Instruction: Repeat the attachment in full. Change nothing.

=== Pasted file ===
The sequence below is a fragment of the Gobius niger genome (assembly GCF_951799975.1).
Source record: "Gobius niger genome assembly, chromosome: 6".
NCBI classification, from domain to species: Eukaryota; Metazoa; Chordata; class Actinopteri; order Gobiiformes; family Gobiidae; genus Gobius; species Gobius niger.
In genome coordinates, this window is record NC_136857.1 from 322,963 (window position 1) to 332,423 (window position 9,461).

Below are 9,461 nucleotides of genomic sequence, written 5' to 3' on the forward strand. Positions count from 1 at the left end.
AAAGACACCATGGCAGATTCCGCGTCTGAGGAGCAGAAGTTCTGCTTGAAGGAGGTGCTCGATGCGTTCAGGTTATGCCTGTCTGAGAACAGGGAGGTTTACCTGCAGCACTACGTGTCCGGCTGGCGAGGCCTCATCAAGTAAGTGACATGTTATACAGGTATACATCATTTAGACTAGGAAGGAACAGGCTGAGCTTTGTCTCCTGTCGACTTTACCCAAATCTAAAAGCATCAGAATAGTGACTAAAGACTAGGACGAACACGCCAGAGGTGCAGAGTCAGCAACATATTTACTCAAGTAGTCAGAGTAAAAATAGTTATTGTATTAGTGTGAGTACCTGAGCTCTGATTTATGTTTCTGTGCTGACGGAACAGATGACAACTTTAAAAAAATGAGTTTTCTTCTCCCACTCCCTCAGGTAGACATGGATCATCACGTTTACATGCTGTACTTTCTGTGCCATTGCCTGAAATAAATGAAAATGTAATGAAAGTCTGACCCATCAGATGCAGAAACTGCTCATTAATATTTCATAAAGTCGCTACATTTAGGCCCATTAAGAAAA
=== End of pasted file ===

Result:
The sequence below is a fragment of the Gobius niger genome (assembly GCF_951799975.1).
Source record: "Gobius niger genome assembly, chromosome: 6".
NCBI classification, from domain to species: Eukaryota; Metazoa; Chordata; class Actinopteri; order Gobiiformes; family Gobiidae; genus Gobius; species Gobius niger.
In genome coordinates, this window is record NC_136857.1 from 322,963 (window position 1) to 332,423 (window position 9,461).

Below are 9,461 nucleotides of genomic sequence, written 5' to 3' on the forward strand. Positions count from 1 at the left end.
AAAGACACCATGGCAGATTCCGCGTCTGAGGAGCAGAAGTTCTGCTTGAAGGAGGTGCTCGATGCGTTCAGGTTATGCCTGTCTGAGAACAGGGAGGTTTACCTGCAGCACTACGTGTCCGGCTGGCGAGGCCTCATCAAGTAAGTGACATGTTATACAGGTATACATCATTTAGACTAGGAAGGAACAGGCTGAGCTTTGTCTCCTGTCGACTTTACCCAAATCTAAAAGCATCAGAATAGTGACTAAAGACTAGGACGAACACGCCAGAGGTGCAGAGTCAGCAACATATTTACTCAAGTAGTCAGAGTAAAAATAGTTATTGTATTAGTGTGAGTACCTGAGCTCTGATTTATGTTTCTGTGCTGACGGAACAGATGACAACTTTAAAAAAATGAGTTTTCTTCTCCCACTCCCTCAGGTAGACATGGATCATCACGTTTACATGCTGTACTTTCTGTGCCATTGCCTGAAATAAATGAAAATGTAATGAAAGTCTGACCCATCAGATGCAGAAACTGCTCATTAATATTTCATAAAGTCGCTACATTTAGGCCCATTAAGAAAA